Aside from the hosts, who aren’t solely to blame, the camera work was a little strange.  Who were those random teenagers that kept showing up on screen?  Were they someone’s kids?  Whatever the reason, the night’s audience shots became a game of trying to locate any recognizable faces in a given frame.  One particular one had about a dozen folks in it, and the only one I knew was Kathryn Bigelow, tucked away in a corner.  And the Coen Bros. nose-picking fiasco was the pinnacle of the poor camera choices.  The whole night seemed to be going off without so much as a rehearsal beforehand.  All too messy and flaky it seemed.  And I will never forgive them for spending more time catering to kids with questionable taste by spending a good two or three minutes paying tribute to Twilight and then left the lifetime achievement recipients a mere few seconds of waving onstage before rushing to commercial.  That’s gross.

**How did you feel about this year’s awards?  Was I crazy to think they kind of stunk from a production standpoint?**
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7 responses to “oscars 2010: the mediocre, the bad, and the okay…”

  1. Jose says :

    My opinion shouldn't count because I was slightly drunk through most of them.However yes, Franco sucked. Anne was a natural but France made her try sooo hard that she looked like a psycho sometimes.Bullock, whose win I loathe, was all kinds of awesome.

  2. John T says :

    Franco and Hathaway at least looked great.I agree about the camera angles as well-was it a secret drinking game of "find the movie star?" I want to say the teenagers were Reese Witherspoon's younger siblings, but I could be way off. The biggest names in Hollywood skipped this year (Meryl, Jack, Julia, Jodie Foster-where art thou?), but that doesn't mean that there weren't come celebrities in the audience-Oprah! Jeff Bridges! Reese! Warren & Annette! Why not more cutaways to them? I know they cut it for time, but think of the opportunities had they had them present the ten Best Pictures-de Niro for The Fighter, Leo for Inception, Judi Dench for The King's Speech-there's your random movie stars to fill the seats.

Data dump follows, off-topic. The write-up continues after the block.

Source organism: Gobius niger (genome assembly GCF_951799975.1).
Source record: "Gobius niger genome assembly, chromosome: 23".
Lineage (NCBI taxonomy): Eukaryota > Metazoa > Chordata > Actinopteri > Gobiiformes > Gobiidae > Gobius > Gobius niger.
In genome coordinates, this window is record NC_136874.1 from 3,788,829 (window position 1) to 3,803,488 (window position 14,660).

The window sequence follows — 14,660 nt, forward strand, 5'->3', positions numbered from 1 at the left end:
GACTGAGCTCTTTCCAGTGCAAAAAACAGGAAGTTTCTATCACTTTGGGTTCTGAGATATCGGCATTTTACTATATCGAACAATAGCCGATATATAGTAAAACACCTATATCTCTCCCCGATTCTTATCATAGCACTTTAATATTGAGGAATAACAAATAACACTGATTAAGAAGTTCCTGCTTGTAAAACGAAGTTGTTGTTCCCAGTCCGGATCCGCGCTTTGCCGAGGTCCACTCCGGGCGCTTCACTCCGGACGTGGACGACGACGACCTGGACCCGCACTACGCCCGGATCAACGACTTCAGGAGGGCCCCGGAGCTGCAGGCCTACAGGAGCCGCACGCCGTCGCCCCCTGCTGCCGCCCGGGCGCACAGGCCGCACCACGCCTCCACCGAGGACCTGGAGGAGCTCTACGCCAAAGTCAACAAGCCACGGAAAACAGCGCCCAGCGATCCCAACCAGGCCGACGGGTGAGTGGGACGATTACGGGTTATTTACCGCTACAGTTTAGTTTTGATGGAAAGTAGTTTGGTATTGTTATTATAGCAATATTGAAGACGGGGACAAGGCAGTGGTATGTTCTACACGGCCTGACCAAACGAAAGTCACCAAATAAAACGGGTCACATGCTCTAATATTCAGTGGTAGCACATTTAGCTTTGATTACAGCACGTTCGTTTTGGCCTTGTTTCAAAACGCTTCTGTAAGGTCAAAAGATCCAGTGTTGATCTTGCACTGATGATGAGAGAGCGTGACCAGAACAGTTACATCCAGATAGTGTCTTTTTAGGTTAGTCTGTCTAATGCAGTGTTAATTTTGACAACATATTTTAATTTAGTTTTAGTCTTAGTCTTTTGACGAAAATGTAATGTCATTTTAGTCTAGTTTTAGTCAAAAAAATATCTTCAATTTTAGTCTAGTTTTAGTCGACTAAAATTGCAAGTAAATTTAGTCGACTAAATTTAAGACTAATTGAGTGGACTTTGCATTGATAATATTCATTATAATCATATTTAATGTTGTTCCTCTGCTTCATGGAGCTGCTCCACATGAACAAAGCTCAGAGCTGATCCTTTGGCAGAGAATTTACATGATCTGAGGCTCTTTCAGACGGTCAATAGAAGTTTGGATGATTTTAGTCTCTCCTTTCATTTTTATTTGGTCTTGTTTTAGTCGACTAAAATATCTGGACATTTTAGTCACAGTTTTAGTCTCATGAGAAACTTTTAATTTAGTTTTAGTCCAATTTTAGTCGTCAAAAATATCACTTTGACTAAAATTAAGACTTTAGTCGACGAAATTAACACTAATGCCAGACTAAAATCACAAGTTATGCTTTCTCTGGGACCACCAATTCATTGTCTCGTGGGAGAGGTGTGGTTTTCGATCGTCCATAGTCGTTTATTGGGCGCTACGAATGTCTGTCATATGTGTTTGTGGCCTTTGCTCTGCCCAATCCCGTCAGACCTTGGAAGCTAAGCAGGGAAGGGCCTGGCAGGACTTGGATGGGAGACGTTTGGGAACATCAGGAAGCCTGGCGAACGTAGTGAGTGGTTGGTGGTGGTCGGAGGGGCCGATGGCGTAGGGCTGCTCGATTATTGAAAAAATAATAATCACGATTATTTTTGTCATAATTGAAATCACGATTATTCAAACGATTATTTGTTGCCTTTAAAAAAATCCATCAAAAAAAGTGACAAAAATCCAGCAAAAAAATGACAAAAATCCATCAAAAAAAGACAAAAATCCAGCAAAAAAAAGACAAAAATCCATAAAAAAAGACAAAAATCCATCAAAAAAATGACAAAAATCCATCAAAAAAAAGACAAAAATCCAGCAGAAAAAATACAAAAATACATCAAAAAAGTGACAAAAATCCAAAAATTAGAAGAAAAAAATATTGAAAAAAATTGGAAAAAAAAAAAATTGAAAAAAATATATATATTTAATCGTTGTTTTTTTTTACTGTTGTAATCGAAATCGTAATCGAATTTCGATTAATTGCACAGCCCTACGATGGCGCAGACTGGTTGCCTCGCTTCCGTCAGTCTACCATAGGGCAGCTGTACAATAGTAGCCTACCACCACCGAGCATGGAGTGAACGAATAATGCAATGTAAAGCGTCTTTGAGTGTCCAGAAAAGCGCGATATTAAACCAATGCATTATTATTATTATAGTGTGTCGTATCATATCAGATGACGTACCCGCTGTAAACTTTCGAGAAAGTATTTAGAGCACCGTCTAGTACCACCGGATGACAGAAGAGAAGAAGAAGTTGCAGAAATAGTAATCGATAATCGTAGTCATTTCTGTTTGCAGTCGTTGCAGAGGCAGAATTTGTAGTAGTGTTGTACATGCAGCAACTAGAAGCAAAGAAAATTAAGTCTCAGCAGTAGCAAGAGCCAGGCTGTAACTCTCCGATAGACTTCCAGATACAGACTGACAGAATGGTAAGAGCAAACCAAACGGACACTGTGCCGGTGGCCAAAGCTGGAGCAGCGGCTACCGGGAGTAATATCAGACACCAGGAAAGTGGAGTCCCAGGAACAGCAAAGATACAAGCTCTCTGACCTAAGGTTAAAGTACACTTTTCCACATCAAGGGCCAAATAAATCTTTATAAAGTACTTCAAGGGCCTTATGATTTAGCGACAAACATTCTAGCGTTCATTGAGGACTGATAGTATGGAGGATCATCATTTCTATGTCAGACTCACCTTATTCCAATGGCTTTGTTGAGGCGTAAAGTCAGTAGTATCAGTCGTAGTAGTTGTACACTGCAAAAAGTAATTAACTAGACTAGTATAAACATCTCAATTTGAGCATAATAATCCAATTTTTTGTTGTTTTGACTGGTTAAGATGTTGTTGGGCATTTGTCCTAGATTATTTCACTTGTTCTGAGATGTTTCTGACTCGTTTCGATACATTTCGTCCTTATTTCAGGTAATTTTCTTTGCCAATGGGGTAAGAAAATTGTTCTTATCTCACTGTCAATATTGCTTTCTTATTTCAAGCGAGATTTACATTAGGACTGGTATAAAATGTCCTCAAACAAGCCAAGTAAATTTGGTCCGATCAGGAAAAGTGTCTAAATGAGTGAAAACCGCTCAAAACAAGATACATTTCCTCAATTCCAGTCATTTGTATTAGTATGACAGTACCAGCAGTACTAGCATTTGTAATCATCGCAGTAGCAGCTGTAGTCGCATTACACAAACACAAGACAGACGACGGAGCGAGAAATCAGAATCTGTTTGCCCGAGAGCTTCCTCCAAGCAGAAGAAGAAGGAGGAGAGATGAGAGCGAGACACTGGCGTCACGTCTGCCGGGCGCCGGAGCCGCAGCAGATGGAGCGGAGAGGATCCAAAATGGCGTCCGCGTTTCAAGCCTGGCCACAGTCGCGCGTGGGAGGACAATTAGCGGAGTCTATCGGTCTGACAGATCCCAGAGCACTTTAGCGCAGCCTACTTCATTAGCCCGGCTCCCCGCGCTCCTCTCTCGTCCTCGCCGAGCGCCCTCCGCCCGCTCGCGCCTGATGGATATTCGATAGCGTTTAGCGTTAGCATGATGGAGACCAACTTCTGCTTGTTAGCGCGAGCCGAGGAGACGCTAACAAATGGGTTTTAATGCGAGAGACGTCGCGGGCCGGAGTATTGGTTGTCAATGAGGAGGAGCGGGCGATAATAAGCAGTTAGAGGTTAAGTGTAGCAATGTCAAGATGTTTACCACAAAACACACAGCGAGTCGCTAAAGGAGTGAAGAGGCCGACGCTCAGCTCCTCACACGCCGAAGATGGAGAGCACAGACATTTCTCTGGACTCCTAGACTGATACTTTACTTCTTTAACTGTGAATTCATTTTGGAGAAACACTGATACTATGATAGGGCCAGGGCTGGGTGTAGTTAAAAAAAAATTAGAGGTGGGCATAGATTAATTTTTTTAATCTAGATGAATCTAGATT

3. Dan says :

    Superb overview of the show. I was bored to tears but I'm glad you mention that it wasn't solely down to the two presenters and partly down to the production team/script writers. But, for a show that featured a brilliant acceptance speech by actor (not writer) Colin Firth, his skills with words put the Oscar production crew to shame. Bring back Crystal or Steve Martin or someone who is capable of writing their own material. I don't want to see Anne Hathaway sing (even though she's very good) and I certainly don't want to hear Celion Dion sing! Argh!The Golden Globes and Baftas were better to watch.

  4. TomS says :

    A really nice recap, Luke!

  5. TomS says :

    Also..You were SO RIGHT ON in your statement:"The Oscars should just come to realize that young Twitterers and Twihards will not be watching no matter what. But us lifelong Oscarphiles will, so try catering to your demographic."I think the writing on the show was terrrible, and made the hosts' jobs really hard. Franco looked like he partied too hard…and why not? He won an Independent Spirit award the night before…and maybe, like you said, WAS nervous about his first Oscar nominaiton.BTW…notice how they kept cutting from Bening to Hillary Swank? It was unfortunate…

  6. Luke says :

    Jose: Thanks for setting aside your hatred for Sandra for my sake. 🙂John: As soon as I saw Spielberg previewed before the commercial break, I thought of you! I knew you'd be pretty bummed. I spent the whole commercial explaining to the room why that choice of presenter sucked.Dan: It's true – the Golden Globes may've made me uncomfortable, but at least they made me feel something! I truly believe that Jeff Bridges and Sandra Bullock were the saviors of the show – before them it just seemed like some production they were putting on in someone's basement on the spur of the moment.Tom: Oh, the Bening/Swank "feud" … It was like they suddenly realized what a terrible job they were doing and decided to capitalize on something Oscar-centric folk would understand… but it was sort of beating a dead horse. lol

  7. The Kid In The Front Row says :

    It was pretty awful wasn't it. Oh well, it's been and gone now, we can forget all about it and get our hopes up for next year 🙂